The Ann Arbor Hands-On Museum
220 E. Huron
“Dragon Boat Workshop”: The Ann Arbor Hands-On Museum
How can you steer a boat with 20 paddlers, a drummer, and over 4000 pounds of water momentum? Explore the engineering dynamics of traditional Chinese dragon boats—how do these vessels stay afloat, move through water, and carry loads without sinking. Presented by U-M College of Engineering professors and students, 1–4 p.m., The Ann Arbor Hands-On Museum, 220 E. Huron. Tickets are available on a first-come, first-serve basis and are free with paid admission to the Museum, $7/person; children under two are free. For more information, see www.aahom.org.
“Chinese Drums and Gongs”: Ann Arbor District Library
Musicologist and specialist in Chinese Daoist music from Nanjing Normal University, Dr. Pu Hengqiang, and Professor of Music, Joseph Lam, introduce gong-and-drum music, luogu yue, a feature of traditional Chinese festivals and processions.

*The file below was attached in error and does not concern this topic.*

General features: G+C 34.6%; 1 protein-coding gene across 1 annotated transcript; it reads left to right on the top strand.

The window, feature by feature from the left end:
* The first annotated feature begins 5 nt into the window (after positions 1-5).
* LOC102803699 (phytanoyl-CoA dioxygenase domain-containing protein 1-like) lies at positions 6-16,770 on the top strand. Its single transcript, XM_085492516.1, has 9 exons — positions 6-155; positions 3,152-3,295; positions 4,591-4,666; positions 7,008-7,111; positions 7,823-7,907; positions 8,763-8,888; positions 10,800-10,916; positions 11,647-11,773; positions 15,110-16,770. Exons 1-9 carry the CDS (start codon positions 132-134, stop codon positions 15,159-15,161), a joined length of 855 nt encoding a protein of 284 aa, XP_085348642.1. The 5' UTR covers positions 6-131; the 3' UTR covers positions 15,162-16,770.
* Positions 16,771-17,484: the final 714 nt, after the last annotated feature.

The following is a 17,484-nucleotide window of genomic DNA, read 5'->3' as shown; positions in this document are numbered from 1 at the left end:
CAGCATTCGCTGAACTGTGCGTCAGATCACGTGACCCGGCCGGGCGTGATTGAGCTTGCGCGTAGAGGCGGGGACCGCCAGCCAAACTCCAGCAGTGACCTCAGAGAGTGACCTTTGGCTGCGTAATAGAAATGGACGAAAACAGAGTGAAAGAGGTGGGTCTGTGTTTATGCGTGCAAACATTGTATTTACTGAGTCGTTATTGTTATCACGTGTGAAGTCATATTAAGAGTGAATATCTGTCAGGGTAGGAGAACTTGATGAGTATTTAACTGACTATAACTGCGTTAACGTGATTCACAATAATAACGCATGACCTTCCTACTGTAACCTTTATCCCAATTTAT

Traditional Chinese percussion instruments such as the metal gong, luo, or pairs of cymbals, bo, are used for lion dances, opera performances, and ritual processions. The loudest rhythm comes from the thundering “big drum,” dagu. Another rhythm keeper is the hand clapper, ban, made from two hardwood sticks and swung from side to side like castanets. Learn about the instruments that punctuate performance and set the pace for dramatic action. This lecture/demonstration is a prelude to U-M Percussion Ensemble’s procession at Gallup Park highlighting the Dragon Boat Festival, a campus-community event to launch the ChinaNow LSA Theme Year on September 30th. Dr. Pu’s presentation also complements the UMS production of Shen Wei Dance Arts “Second Visit to the Empress,” Power Center, Sept 28, 29, and 30th which features a traditional Chinese orchestra. 4:30–5:30 p.m., AADL multipurpose room (lower level), 343 S. Fifth Ave. at William. Free. 327-8301. Part of the Stearns Collection of Musical Instruments special lecture series.